Rajput of India (Part III)
Rajput (Sanskrit raja-Putra 'son of a king') is a large multi-component cluster of castes, an ideology of genealogical descent originating from the Indian subcontinent.
THE HISTORY OF THE BHATIS
Bhatis are members of a Rajput clan that originated in central India. The Bhatis is said to have reportedly originated in Mathura through a common ancestor named Bhati, who was a descendant of Pradyumn. In Hindu mythology, Pradyumna (Sanskrit: प्रद्युम्न) is touted as being the eldest son of the Hindu deities Krishna and his chief consort, Rukmini.
According to the seventeenth-century Nainsi ri Khyat, the Bhatis after losing Mathura moved to Bhatner in Lakhi Jungle, and from there to other locations in western and northwestern India. Jaisalmer had a dynasty with a successful line of Bhati rulers and this eventually became their centre. Bhatner, Pugal, Bikrampur, Barsalpur, Deravar, Maroth, Kehror, Aasnikot, Tanot, Ludrovo and Mamanvahan were some of the fortified settlements that were historically ruled by the Bhati clan and subclans. The Bhati ruler Vijayrao was known as the 'Uttara disi bhad kivaad' (the sentinel of the north direction), due to his control over forts and settlements that extended from Ghazni to Gujarat, leading to several conflicts with the invading Muslim tribes.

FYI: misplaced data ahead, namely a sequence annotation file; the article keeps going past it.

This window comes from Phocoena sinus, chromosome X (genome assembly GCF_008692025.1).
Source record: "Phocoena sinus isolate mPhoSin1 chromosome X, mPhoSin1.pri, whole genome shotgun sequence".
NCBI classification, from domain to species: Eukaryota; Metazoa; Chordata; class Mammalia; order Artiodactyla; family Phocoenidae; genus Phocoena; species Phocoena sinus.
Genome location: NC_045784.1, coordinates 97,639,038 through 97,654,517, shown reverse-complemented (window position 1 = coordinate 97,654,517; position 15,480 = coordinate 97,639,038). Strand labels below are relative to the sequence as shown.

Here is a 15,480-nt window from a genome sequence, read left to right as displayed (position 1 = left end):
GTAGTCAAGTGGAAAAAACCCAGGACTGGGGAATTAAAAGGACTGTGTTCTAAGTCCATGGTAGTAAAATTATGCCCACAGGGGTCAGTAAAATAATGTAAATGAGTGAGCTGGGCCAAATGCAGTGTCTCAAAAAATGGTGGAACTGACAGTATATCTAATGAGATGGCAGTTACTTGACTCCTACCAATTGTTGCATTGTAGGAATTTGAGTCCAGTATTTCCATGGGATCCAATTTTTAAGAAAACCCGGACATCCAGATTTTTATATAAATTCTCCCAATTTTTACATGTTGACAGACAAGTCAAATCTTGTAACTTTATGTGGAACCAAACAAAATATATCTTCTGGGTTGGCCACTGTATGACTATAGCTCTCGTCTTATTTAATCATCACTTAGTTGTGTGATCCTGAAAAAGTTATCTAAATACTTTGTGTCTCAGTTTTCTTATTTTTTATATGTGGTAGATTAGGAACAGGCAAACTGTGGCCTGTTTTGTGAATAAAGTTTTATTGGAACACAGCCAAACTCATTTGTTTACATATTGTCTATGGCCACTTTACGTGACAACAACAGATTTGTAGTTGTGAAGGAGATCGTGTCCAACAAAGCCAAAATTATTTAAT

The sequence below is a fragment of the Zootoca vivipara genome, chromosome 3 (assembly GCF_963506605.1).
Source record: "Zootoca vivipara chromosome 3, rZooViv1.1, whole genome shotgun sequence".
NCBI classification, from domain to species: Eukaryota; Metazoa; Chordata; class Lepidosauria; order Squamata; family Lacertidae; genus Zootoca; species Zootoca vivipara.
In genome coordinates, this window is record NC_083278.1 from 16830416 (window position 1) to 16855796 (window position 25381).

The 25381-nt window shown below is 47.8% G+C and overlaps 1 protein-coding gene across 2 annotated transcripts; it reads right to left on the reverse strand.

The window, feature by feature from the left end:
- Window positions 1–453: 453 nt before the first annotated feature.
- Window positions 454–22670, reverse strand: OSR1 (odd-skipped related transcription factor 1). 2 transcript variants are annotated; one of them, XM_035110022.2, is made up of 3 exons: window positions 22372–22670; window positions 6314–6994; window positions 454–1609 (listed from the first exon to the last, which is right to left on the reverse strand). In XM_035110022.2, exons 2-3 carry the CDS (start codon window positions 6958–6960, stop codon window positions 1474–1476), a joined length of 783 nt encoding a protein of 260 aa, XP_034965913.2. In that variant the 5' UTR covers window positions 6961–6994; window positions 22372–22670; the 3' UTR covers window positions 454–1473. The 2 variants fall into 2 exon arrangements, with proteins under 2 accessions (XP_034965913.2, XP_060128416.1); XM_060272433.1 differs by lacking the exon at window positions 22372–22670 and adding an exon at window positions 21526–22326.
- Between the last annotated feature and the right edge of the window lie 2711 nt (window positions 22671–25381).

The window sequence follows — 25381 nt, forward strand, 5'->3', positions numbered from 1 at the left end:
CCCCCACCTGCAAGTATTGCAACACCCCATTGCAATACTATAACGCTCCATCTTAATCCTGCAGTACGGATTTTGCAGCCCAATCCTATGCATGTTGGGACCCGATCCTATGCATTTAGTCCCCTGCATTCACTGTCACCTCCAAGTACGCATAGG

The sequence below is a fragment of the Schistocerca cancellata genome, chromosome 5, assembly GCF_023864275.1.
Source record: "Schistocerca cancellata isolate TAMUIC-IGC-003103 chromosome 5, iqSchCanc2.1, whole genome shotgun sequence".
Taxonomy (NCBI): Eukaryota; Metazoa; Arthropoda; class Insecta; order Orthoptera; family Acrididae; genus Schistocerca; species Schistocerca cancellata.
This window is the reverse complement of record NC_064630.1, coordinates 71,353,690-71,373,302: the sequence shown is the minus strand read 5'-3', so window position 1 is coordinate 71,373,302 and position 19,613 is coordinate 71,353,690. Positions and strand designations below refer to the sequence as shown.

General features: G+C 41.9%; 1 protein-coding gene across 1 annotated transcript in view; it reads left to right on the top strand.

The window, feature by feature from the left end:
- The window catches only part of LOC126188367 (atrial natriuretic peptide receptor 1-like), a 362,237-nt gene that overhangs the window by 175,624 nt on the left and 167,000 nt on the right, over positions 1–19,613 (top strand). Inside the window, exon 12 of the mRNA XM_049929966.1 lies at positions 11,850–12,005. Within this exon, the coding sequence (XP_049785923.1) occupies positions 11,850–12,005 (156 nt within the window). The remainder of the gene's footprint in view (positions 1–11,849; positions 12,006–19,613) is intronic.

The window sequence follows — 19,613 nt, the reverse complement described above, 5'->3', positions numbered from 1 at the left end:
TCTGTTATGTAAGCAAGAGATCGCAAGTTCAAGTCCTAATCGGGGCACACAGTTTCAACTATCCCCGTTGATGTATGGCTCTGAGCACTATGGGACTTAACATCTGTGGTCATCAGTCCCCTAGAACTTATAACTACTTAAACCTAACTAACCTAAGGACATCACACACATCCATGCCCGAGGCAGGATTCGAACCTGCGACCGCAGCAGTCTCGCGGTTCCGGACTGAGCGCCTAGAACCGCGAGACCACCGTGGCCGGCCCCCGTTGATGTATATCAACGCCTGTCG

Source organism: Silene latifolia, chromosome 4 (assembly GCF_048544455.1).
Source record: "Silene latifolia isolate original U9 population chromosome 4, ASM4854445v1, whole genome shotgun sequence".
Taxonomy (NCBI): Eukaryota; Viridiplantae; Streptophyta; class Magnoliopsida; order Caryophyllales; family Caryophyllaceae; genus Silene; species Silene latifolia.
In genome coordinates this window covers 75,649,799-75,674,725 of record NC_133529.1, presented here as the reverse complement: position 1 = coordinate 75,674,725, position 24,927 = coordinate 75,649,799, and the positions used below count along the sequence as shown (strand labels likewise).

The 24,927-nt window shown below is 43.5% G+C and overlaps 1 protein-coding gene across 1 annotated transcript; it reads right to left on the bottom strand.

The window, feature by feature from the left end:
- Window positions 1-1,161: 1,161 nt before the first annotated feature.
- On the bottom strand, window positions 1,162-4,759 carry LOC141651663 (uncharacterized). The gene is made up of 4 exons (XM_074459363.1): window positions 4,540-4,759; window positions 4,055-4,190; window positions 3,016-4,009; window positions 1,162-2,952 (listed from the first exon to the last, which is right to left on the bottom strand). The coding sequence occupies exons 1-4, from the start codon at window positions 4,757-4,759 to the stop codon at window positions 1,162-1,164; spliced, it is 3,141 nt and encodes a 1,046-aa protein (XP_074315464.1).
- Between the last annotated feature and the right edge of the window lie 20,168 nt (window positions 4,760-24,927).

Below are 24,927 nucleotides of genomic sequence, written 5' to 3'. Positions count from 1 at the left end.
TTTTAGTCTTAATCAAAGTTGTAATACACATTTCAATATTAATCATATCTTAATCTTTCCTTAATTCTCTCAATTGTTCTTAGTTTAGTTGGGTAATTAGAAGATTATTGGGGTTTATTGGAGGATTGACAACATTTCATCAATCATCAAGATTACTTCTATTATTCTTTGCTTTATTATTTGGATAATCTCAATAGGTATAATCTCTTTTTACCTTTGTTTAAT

THE HISTORY OF THE PARAMARS
Parmar is a Rajput clan found primarily scattered across Northern and Central India, especially in Rajasthan, Punjab, Haryana, Kutch, Uttarakhand, Uttar Pradesh, Bihar, Madhya Pradesh and North Maharashtra.
The Paramara dynasty was an Indian dynasty that ruled Malwa and surrounding areas in west-central India between the ninth and fourteenth centuries. They belonged to the Parmara clan of the Rajputs.